Why You Should Be Poaching Vegetables Next To Your Fish

Poaching, or the act of slowly cooking food in a liquid, is best reserved for tender foods. The method can imbue foods such as fish, vegetables, and fruit with flavor without drying out their delicate textures. It's also known to be healthy since the method doesn't require the use of oil or butter.

When poaching fish, you may usually cook your vegetables on the side to accompany the meal. However, poaching fish and vegetables together is ideal – not only is it a one-pot meal, but the vegetables simmering in the pot can infuse the fish with flavor.

Poaching your dinner is easy. But there are a few things to decide first before you begin cooking your perfectly poached fish and vegetables. There is a wide range of poaching liquids to choose from, including white wine, broth, and flavored water. Let's discuss the best fish, vegetable, and poaching liquid combinations for a flavorful, tender meal.

Follow these cooking tips when poaching fish and vegetables together

Fish filets and steaks cook quickly, taking anywhere from 6 to 10 minutes to poach. However, vegetables can take up to 20 minutes to cook in liquid. So the fish should be added last when poaching it with vegetables. You can follow a from-the-ground-up method when adding vegetables: Vegetables that grow underground, like potatoes or carrots, should be added before veggies that grow above ground, such as bell peppers or tomatoes. And for all poaching, ensure not to boil the water; simply simmer it or the fish texture will spoil.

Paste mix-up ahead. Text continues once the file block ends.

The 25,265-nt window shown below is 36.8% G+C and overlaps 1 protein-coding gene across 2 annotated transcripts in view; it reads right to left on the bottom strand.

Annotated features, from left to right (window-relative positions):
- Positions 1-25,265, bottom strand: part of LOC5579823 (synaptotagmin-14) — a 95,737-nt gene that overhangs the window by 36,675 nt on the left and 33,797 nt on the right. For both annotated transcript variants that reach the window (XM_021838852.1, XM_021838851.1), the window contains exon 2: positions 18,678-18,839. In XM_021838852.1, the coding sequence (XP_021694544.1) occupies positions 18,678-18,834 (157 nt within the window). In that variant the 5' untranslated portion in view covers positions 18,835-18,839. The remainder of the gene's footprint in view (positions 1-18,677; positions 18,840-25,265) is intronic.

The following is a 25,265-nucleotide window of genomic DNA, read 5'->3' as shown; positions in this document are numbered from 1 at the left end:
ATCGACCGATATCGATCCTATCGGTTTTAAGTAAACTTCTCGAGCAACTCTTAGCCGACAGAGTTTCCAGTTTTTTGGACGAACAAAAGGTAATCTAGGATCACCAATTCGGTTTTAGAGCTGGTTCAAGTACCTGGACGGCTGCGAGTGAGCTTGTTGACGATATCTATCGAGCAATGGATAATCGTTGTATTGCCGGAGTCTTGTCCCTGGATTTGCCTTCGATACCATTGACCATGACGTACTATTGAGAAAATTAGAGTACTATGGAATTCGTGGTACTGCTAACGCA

Cod, halibut, salmon, and tilapia are some of the most popular types of fish that poach well. Once you pick your filet of choice, settle on the poaching liquid you want to use. For creamy, slightly sweet fish, poach it in coconut milk. Meanwhile, simmering the fish in white wine and water gives it a light, acidic touch that reduces any fishy taste.

From there, choose vegetables and aromatics that pair with the poaching liquid. Dense, warm aromatics like ginger and turmeric with bok choy and chiles, would go best with thick coconut milk. On the other hand, onions, lemongrass, celery, and bell peppers are a good fit for the acidity of white wine. To keep things simple, simmer plainer vegetables like carrots and potatoes along with thyme, rosemary, and basil in water for a rich veggie broth to poach fish in.